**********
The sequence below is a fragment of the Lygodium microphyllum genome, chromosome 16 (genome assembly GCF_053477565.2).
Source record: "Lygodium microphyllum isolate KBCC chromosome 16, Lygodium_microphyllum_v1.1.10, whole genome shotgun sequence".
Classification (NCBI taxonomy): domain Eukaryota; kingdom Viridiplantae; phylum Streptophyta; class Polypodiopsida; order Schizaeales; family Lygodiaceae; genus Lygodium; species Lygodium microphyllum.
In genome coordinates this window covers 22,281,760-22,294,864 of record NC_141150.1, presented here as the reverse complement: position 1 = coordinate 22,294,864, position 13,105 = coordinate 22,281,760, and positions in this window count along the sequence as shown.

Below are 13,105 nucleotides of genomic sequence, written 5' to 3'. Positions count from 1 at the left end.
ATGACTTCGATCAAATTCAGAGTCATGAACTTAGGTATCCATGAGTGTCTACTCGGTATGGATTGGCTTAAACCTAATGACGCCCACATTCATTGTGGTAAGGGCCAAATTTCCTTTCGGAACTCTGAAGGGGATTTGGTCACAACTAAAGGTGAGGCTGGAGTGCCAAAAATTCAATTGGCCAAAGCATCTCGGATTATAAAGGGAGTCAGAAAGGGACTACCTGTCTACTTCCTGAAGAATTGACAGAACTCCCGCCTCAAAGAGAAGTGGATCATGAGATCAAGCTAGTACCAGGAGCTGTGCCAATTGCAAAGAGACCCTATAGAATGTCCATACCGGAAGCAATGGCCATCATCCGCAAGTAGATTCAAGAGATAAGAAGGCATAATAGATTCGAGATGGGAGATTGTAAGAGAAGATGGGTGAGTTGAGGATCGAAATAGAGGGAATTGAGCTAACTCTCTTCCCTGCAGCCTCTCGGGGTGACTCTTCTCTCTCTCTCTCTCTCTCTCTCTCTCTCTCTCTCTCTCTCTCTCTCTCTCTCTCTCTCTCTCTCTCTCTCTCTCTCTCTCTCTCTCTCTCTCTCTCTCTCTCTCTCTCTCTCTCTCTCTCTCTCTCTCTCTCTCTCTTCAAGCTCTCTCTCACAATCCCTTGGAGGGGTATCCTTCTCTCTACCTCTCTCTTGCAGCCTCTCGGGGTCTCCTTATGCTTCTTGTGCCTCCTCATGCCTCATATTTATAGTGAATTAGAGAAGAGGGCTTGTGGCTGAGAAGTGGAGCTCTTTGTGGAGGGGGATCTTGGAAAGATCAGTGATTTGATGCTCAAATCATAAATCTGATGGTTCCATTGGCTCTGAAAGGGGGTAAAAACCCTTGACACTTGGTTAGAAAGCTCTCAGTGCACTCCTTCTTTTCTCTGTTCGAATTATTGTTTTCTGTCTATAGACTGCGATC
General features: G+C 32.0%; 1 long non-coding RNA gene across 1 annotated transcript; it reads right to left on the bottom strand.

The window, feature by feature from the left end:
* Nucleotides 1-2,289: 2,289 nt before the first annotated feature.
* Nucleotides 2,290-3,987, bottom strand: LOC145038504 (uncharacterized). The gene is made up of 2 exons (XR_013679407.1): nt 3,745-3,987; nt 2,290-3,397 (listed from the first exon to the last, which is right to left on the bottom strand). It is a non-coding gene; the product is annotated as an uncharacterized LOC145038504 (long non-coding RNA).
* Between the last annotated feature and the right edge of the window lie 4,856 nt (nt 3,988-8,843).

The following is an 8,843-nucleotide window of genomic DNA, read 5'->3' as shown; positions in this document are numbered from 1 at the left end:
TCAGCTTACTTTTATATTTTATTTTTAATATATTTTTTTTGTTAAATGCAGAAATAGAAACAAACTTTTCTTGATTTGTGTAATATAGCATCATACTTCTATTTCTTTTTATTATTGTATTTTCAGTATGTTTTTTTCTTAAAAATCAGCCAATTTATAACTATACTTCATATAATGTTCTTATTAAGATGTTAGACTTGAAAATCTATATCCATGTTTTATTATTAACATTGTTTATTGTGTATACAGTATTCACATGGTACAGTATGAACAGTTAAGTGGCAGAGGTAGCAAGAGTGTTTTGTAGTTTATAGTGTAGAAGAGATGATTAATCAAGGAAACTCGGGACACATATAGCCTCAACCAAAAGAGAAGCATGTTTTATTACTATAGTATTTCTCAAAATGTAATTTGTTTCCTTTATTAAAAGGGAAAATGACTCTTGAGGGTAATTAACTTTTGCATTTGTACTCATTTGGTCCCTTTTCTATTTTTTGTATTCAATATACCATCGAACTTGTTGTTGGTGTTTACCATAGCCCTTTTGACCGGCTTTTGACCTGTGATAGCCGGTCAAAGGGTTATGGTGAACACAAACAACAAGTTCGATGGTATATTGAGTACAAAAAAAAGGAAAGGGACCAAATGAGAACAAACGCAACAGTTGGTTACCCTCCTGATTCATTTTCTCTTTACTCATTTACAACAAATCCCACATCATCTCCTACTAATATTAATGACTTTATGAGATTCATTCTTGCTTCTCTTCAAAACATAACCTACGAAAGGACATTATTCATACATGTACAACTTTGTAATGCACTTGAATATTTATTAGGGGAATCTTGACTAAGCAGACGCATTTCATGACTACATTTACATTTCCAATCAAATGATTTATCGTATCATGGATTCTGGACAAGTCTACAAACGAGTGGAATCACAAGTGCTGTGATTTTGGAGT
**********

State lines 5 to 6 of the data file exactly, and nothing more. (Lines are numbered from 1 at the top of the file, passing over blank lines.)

Below are 13,105 nucleotides of genomic sequence, written 5' to 3'. Positions count from 1 at the left end.
ATGACTTCGATCAAATTCAGAGTCATGAACTTAGGTATCCATGAGTGTCTACTCGGTATGGATTGGCTTAAACCTAATGACGCCCACATTCATTGTGGTAAGGGCCAAATTTCCTTTCGGAACTCTGAAGGGGATTTGGTCACAACTAAAGGTGAGGCTGGAGTGCCAAAAATTCAATTGGCCAAAGCATCTCGGATTATAAAGGGAGTCAGAAAGGGACTACCTGTCTACTTCCTGAAGAATTGACAGAACTCCCGCCTCAAAGAGAAGTGGATCATGAGATCAAGCTAGTACCAGGAGCTGTGCCAATTGCAAAGAGACCCTATAGAATGTCCATACCGGAAGCAATGGCCATCATCCGCAAGTAGATTCAAGAGATAAGAAGGCATAATAGATTCGAGATGGGAGATTGTAAGAGAAGATGGGTGAGTTGAGGATCGAAATAGAGGGAATTGAGCTAACTCTCTTCCCTGCAGCCTCTCGGGGTGACTCTTCTCTCTCTCTCTCTCTCTCTCTCTCTCTCTCTCTCTCTCTCTCTCTCTCTCTCTCTCTCTCTCTCTCTCTCTCTCTCTCTCTCTCTCTCTCTCTCTCTCTCTCTCTCTCTCTCTCTCTCTCTCTCTCTCTCTCTCTCTTCAAGCTCTCTCTCACAATCCCTTGGAGGGGTATCCTTCTCTCTACCTCTCTCTTGCAGCCTCTCGGGGTCTCCTTATGCTTCTTGTGCCTCCTCATGCCTCATATTTATAGTGAATTAGAGAAGAGGGCTTGTGGCTGAGAAGTGGAGCTCTTTGTGGAGGGGGATCTTGGAAAGATCAGTGATTTGATGCTCAAATCATAAATCTGATGGTTCCATTGGCTCTGAAAGGGGGTAAAAACCCTTGACACTTGGTTAGAAAGCTCTCAGTGCACTCCTTCTTTTCTCTGTTCGAATTATTGTTTTCTGTCTATAGACTGCGATC